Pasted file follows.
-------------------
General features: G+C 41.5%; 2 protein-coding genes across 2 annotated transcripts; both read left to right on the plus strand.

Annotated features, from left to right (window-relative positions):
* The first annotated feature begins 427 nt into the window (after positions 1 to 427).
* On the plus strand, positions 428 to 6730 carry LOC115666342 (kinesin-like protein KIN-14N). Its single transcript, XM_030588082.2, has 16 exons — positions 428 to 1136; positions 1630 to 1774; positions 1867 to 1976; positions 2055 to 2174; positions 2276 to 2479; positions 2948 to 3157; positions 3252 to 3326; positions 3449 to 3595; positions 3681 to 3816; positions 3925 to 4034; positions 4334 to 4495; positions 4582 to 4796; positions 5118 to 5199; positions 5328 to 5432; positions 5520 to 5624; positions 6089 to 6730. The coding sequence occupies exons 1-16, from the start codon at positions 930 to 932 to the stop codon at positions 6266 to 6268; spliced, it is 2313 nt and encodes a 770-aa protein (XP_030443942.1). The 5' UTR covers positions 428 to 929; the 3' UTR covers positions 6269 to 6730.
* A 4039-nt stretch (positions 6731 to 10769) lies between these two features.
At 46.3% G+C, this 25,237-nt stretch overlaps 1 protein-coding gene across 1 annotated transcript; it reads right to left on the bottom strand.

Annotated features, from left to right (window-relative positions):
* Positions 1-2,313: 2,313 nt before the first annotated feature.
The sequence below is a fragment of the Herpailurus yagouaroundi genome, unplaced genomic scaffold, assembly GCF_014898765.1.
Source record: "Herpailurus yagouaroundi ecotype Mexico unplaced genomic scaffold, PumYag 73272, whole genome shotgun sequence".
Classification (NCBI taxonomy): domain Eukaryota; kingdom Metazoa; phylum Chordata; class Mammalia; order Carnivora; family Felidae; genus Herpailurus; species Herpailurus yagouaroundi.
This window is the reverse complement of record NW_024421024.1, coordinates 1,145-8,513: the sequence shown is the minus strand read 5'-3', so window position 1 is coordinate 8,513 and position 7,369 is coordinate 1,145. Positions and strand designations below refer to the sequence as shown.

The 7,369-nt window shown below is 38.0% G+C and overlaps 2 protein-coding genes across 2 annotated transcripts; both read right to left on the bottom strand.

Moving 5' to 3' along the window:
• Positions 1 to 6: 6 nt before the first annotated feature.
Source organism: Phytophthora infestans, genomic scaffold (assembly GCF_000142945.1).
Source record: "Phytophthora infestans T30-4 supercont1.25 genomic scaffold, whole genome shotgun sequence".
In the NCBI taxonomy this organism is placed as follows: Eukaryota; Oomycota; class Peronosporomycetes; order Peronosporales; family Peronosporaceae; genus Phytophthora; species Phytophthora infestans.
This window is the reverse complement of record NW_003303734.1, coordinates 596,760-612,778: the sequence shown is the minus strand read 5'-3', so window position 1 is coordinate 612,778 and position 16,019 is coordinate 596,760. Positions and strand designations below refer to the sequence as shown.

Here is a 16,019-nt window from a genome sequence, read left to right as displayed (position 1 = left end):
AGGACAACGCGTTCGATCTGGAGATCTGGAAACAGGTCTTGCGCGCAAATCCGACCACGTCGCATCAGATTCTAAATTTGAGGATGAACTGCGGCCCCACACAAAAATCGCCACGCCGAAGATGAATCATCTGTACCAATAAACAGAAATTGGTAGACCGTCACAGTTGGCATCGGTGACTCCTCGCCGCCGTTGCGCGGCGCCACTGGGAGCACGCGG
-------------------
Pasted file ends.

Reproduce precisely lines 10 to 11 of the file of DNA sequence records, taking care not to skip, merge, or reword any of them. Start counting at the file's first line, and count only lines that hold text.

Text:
Source record: "Herpailurus yagouaroundi ecotype Mexico unplaced genomic scaffold, PumYag 73272, whole genome shotgun sequence".
Classification (NCBI taxonomy): domain Eukaryota; kingdom Metazoa; phylum Chordata; class Mammalia; order Carnivora; family Felidae; genus Herpailurus; species Herpailurus yagouaroundi.